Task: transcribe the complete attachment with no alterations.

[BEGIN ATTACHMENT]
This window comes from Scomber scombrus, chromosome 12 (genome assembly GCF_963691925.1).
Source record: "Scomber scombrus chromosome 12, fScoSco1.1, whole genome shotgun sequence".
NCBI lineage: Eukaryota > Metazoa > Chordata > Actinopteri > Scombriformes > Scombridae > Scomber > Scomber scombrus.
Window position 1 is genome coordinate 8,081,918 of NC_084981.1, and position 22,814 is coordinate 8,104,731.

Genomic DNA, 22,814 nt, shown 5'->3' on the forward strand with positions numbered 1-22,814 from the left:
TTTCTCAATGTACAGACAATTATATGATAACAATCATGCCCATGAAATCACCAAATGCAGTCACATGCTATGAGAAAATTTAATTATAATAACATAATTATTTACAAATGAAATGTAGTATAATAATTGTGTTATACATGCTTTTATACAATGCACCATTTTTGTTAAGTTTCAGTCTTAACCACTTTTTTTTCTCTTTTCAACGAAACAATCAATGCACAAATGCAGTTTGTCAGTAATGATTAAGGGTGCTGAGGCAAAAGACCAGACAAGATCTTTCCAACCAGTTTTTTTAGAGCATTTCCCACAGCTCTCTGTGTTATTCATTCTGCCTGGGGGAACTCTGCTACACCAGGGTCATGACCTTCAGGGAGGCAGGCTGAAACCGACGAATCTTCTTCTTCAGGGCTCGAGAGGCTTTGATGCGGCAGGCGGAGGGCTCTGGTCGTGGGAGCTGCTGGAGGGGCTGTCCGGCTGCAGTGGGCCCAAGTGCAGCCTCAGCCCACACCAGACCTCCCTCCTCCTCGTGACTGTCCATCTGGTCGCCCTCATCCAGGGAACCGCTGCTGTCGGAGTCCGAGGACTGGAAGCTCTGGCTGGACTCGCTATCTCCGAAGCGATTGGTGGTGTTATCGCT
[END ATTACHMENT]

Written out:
This window comes from Scomber scombrus, chromosome 12 (genome assembly GCF_963691925.1).
Source record: "Scomber scombrus chromosome 12, fScoSco1.1, whole genome shotgun sequence".
NCBI lineage: Eukaryota > Metazoa > Chordata > Actinopteri > Scombriformes > Scombridae > Scomber > Scomber scombrus.
Window position 1 is genome coordinate 8,081,918 of NC_084981.1, and position 22,814 is coordinate 8,104,731.

Genomic DNA, 22,814 nt, shown 5'->3' on the forward strand with positions numbered 1-22,814 from the left:
TTTCTCAATGTACAGACAATTATATGATAACAATCATGCCCATGAAATCACCAAATGCAGTCACATGCTATGAGAAAATTTAATTATAATAACATAATTATTTACAAATGAAATGTAGTATAATAATTGTGTTATACATGCTTTTATACAATGCACCATTTTTGTTAAGTTTCAGTCTTAACCACTTTTTTTTCTCTTTTCAACGAAACAATCAATGCACAAATGCAGTTTGTCAGTAATGATTAAGGGTGCTGAGGCAAAAGACCAGACAAGATCTTTCCAACCAGTTTTTTTAGAGCATTTCCCACAGCTCTCTGTGTTATTCATTCTGCCTGGGGGAACTCTGCTACACCAGGGTCATGACCTTCAGGGAGGCAGGCTGAAACCGACGAATCTTCTTCTTCAGGGCTCGAGAGGCTTTGATGCGGCAGGCGGAGGGCTCTGGTCGTGGGAGCTGCTGGAGGGGCTGTCCGGCTGCAGTGGGCCCAAGTGCAGCCTCAGCCCACACCAGACCTCCCTCCTCCTCGTGACTGTCCATCTGGTCGCCCTCATCCAGGGAACCGCTGCTGTCGGAGTCCGAGGACTGGAAGCTCTGGCTGGACTCGCTATCTCCGAAGCGATTGGTGGTGTTATCGCT